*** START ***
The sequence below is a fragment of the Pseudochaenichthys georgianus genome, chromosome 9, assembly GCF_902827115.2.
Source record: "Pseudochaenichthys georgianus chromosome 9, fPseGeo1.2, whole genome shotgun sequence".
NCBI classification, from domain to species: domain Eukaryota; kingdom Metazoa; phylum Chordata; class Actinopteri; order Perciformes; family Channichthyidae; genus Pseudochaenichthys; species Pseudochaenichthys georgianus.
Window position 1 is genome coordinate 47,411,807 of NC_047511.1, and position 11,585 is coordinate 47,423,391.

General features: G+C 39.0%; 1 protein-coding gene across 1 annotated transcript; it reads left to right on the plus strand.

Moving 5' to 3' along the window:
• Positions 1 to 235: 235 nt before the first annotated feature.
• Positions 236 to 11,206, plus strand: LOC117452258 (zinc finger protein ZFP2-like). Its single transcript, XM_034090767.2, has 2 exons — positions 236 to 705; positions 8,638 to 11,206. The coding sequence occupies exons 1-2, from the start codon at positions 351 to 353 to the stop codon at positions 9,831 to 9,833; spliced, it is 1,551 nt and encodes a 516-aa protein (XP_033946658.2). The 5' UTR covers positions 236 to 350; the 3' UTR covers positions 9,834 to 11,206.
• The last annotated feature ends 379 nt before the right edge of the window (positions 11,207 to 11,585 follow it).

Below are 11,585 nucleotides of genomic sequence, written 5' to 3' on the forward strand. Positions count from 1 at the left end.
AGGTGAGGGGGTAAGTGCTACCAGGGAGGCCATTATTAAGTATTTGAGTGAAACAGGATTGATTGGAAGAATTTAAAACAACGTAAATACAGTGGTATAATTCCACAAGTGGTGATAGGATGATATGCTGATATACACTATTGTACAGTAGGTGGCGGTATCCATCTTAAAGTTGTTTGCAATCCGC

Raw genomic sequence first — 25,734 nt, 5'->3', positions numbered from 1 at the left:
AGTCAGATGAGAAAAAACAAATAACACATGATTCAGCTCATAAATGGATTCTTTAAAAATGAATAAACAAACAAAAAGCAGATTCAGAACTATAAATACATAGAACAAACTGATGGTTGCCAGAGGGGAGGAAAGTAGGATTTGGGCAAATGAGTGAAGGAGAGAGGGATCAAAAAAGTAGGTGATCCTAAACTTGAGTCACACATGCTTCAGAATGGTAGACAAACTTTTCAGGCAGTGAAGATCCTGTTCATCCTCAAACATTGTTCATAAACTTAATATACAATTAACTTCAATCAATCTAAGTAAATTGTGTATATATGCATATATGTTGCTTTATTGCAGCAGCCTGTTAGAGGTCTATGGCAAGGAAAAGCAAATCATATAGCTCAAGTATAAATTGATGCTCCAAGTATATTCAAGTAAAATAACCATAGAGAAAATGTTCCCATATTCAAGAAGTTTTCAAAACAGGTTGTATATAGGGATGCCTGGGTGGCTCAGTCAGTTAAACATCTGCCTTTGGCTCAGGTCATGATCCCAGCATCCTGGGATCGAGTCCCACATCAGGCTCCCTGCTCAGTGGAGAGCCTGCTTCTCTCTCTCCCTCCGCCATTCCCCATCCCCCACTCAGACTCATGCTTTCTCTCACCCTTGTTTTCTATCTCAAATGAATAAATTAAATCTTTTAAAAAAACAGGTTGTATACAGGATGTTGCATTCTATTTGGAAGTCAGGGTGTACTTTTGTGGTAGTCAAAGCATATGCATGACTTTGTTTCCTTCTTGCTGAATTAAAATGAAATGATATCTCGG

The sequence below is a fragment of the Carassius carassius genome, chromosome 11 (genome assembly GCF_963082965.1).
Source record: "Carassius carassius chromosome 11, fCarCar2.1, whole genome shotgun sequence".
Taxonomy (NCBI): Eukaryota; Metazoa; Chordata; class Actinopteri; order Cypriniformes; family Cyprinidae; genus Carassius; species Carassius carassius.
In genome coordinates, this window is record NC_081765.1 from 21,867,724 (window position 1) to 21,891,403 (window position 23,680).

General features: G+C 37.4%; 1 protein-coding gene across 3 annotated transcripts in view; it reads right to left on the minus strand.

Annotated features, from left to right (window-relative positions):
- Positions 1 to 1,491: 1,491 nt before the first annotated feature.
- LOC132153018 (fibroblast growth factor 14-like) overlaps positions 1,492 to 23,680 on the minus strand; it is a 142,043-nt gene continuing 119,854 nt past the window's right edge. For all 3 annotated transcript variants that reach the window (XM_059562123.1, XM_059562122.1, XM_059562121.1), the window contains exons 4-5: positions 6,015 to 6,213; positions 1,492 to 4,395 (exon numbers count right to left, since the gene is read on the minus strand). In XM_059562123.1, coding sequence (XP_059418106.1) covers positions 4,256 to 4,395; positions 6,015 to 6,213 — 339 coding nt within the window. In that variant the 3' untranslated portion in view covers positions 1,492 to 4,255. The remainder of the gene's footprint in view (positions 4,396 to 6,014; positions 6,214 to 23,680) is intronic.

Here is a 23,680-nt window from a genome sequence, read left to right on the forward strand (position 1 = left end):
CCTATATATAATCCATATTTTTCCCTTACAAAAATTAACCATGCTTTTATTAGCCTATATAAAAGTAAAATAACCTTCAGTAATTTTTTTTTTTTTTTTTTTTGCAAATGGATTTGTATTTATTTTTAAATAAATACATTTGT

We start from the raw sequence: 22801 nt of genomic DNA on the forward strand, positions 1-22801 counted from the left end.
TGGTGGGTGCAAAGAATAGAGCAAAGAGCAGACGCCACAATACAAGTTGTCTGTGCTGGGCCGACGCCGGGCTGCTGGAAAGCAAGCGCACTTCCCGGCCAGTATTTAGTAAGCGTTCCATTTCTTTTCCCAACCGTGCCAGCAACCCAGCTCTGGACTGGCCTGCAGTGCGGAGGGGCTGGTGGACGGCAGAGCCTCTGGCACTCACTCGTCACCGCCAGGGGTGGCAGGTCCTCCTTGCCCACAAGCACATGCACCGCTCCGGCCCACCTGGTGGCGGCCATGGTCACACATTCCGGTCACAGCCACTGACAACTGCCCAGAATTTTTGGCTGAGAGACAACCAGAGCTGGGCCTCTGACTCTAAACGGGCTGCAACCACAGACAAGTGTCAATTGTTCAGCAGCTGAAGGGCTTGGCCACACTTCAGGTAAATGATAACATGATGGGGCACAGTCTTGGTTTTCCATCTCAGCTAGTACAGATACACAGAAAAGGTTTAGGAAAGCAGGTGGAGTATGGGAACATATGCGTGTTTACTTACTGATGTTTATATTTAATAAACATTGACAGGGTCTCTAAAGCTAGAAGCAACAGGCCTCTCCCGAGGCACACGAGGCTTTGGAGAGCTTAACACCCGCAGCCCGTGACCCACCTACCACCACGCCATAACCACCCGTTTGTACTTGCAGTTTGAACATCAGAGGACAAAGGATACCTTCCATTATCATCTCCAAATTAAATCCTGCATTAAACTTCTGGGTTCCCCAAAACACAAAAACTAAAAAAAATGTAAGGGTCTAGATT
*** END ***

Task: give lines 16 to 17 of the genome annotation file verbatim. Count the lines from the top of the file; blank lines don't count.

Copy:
Taxonomy (NCBI): Eukaryota; Metazoa; Chordata; class Actinopteri; order Cypriniformes; family Cyprinidae; genus Carassius; species Carassius carassius.
In genome coordinates, this window is record NC_081765.1 from 21,867,724 (window position 1) to 21,891,403 (window position 23,680).